Printout of a story from The Last Main Line:

Museums, Railways and Factory Fires!

Sydney Walter Alfred Newton was born in Argylle Street, Leicester in 1875. His father, Alfred, ran a small photographic business in 19 Belvoir Street and the family lived in rooms above the shop. Unfortunately, a fire in an adjacent factory caused a wall to collapse on the Belvoir Street shop, and the business was forced to relocate to 17 King Street. To the late Victorians, photography was still thought of as novel and exclusive, and Alfred did a roaring trade as a portrait photographer. However, this was not the only line of business concentrated on and, for many years, Alfred Newton & Son was the official photographer to the Leicester Museums - helping to record and document many objects and artefacts.

Young Sydney joined the family firm in the early 1890's, shortly before work began on a scheme to build a railway through Leicester that would link Nottingham with London. This was, of course, the Manchester, Sheffield & Lincolnshire Railway's London Extension. When construction of the railway began in 1894, Sydney took it upon himself to record the work in progress. He was never the official photographer of the company, but his own enthusiasm for this momentous engineering scheme led to the creation, at his own expense, of a truly magnificent photographic archive.

By rail and bicycle, he travelled the length of the London Extension as the construction progressed and photographed every aspect of its creation. He captured the excavators, locomotives, bridges, cuttings, and also the navvies themselves whose labour drove the line through the countryside. Indeed, workmen often wanted photographs of themselves, and Newton would help to offset the costs of his journey by selling these pictures to the navvies and engineers. Together, Newton's photographs represent a compelling and unrivalled account of social and engineering history at the end of the 19th Century.

The young man on the left of this photograph is S. W. A. Newton, pictured circa 1900 when he was 25. His father's business, Alfred Newton & Son, was the official photographer to Leicester Museums and many museum artefacts can be seen in the image. The identity of the other two gentlemen is unknown, although it is believed that the man sitting down is Alfred Newton himself.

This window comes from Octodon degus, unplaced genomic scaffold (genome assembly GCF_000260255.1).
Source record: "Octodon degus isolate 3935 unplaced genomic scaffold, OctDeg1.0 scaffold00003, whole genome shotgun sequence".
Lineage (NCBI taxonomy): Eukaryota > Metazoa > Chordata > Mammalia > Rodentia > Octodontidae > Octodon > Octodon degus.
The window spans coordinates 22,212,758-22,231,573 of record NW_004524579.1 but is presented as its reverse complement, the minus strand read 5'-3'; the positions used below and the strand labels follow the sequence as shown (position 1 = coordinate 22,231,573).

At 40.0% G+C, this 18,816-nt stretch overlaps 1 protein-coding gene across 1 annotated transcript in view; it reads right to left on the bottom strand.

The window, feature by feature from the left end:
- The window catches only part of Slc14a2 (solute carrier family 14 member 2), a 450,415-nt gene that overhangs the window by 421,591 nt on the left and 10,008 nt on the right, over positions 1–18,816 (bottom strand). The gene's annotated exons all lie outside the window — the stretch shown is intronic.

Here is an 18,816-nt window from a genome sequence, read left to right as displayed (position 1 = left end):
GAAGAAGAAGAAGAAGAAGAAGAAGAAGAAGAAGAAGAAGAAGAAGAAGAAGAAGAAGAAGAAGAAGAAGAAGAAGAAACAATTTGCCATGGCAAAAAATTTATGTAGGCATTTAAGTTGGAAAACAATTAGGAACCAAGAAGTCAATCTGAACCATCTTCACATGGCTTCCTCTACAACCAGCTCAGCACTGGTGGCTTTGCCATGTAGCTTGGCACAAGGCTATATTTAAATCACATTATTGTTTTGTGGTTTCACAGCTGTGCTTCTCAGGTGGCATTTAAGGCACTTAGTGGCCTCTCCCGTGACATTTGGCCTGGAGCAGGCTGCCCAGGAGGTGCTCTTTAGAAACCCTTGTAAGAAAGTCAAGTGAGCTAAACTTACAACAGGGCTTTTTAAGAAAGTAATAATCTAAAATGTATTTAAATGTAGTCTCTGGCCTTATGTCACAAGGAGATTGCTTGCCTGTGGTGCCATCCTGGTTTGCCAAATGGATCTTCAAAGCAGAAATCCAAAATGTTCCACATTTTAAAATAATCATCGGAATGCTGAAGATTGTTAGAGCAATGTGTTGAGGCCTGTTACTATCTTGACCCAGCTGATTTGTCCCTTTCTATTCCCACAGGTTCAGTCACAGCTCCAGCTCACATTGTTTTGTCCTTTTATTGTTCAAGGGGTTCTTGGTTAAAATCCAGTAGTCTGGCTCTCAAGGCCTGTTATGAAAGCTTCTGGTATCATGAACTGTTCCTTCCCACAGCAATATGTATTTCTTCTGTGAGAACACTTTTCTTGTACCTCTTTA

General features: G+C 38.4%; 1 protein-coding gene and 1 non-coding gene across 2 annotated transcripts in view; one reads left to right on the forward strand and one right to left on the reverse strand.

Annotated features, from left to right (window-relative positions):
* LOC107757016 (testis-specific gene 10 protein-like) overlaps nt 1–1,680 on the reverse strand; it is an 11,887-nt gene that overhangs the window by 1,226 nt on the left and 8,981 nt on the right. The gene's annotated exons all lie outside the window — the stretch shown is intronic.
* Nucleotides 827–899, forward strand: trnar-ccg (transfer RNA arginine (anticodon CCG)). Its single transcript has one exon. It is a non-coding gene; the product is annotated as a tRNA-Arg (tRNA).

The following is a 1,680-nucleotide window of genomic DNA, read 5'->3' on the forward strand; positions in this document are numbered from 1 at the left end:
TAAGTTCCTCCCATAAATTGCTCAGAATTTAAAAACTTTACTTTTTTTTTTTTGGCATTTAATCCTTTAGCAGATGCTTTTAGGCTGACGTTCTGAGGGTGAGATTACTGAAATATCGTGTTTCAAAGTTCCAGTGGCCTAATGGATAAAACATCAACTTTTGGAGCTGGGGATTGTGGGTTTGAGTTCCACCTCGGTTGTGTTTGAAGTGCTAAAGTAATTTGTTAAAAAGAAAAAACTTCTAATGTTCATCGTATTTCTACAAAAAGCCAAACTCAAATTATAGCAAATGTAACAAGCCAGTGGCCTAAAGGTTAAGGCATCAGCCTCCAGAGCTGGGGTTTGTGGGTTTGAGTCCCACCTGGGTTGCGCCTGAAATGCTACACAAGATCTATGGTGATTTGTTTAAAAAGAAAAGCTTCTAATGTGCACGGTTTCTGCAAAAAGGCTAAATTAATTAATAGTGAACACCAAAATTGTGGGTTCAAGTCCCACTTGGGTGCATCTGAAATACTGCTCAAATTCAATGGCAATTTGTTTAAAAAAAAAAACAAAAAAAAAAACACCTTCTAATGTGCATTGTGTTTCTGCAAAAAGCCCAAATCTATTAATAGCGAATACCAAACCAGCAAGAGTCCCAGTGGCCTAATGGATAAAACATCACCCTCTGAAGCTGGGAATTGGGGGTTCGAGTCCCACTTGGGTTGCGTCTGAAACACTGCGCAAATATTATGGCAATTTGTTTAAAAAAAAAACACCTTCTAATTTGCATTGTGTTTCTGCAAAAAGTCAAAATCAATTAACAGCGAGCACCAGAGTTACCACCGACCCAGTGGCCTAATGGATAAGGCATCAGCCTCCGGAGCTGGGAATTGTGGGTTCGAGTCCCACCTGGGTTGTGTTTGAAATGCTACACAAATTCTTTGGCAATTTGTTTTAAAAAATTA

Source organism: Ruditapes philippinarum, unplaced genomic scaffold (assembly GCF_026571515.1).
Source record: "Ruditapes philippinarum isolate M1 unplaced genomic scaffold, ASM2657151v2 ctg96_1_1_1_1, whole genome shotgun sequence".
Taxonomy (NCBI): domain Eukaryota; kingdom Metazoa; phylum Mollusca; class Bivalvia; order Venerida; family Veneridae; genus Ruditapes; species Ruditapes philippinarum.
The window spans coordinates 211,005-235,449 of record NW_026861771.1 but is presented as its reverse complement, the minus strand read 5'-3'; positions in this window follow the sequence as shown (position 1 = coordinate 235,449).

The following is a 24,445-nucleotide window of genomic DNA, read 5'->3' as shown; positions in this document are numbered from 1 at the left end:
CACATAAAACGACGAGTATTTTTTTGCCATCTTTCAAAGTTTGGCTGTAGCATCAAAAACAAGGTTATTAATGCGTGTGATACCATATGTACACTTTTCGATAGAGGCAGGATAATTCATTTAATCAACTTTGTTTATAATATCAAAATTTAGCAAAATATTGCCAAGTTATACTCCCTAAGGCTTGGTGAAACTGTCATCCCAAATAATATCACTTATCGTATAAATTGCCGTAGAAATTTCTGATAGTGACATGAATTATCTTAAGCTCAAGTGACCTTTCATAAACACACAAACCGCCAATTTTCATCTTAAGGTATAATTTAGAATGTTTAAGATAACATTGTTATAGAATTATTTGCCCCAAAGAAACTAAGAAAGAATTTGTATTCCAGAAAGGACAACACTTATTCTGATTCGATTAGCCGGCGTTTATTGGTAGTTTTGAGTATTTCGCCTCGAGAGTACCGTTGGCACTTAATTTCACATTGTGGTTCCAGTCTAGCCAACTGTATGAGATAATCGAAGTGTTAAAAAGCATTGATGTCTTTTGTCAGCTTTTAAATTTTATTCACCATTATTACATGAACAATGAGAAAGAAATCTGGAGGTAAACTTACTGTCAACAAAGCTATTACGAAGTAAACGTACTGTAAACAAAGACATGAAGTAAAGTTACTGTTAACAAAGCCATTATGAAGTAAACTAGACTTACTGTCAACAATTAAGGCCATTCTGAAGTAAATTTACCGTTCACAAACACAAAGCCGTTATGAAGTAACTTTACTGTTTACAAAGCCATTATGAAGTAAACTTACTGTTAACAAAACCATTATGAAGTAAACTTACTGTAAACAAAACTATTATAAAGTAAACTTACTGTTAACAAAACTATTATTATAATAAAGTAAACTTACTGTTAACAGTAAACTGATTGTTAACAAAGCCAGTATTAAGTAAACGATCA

The young man on the left of this photograph is S. W. A. Newton, pictured circa 1900 when he was 25. His father's business, Alfred Newton & Son, was the official photographer to Leicester Museums and many museum artefacts can be seen in the image. The identity of the other two gentlemen is unknown, although it is believed that the man sitting down is Alfred Newton himself.

This sign marks the site of the Manchester, Sheffield & Lincolnshire Railway's Goods Station in Leicester, circa 1896. It was signs such as this one that inspired Newton to photograph the railway as it was built through Leicester. Whether he originally intended to go beyond Leicester is unknown, but he did, and eventually photographed the entire route.

This sign marks the site of the Manchester, Sheffield & Lincolnshire Railway's Goods Station in Leicester, circa 1896. It was signs such as this one that inspired Newton to photograph the railway as it was built through Leicester. Whether he originally intended to go beyond Leicester is unknown, but he did, and eventually photographed the entire route.

A Great Western Railway goods ticket, No. 173, completed for the journey of S. W. A. Newton's bicycle from Princes Risborough to Leicester, dated 6th August 1900. Why Newton photographed this particular consignment note, out of the dozens he must have collected through his journey along the London Extension, is unknown. At a cost of seven shillings and six pence, it is easy to appreciate why Newton had to sell some of his photographs in order to finance his repeated expeditions.

A Great Western Railway goods ticket, No. 173, completed for the journey of S. W. A. Newton's bicycle from Princes Risborough to Leicester, dated 6th August 1900. Why Newton photographed this particular consignment note, out of the dozens he must have collected through his journey along the London Extension, is unknown. At a cost of seven shillings and six pence, it is easy to appreciate why Newton had to sell some of his photographs in order to finance his repeated expeditions.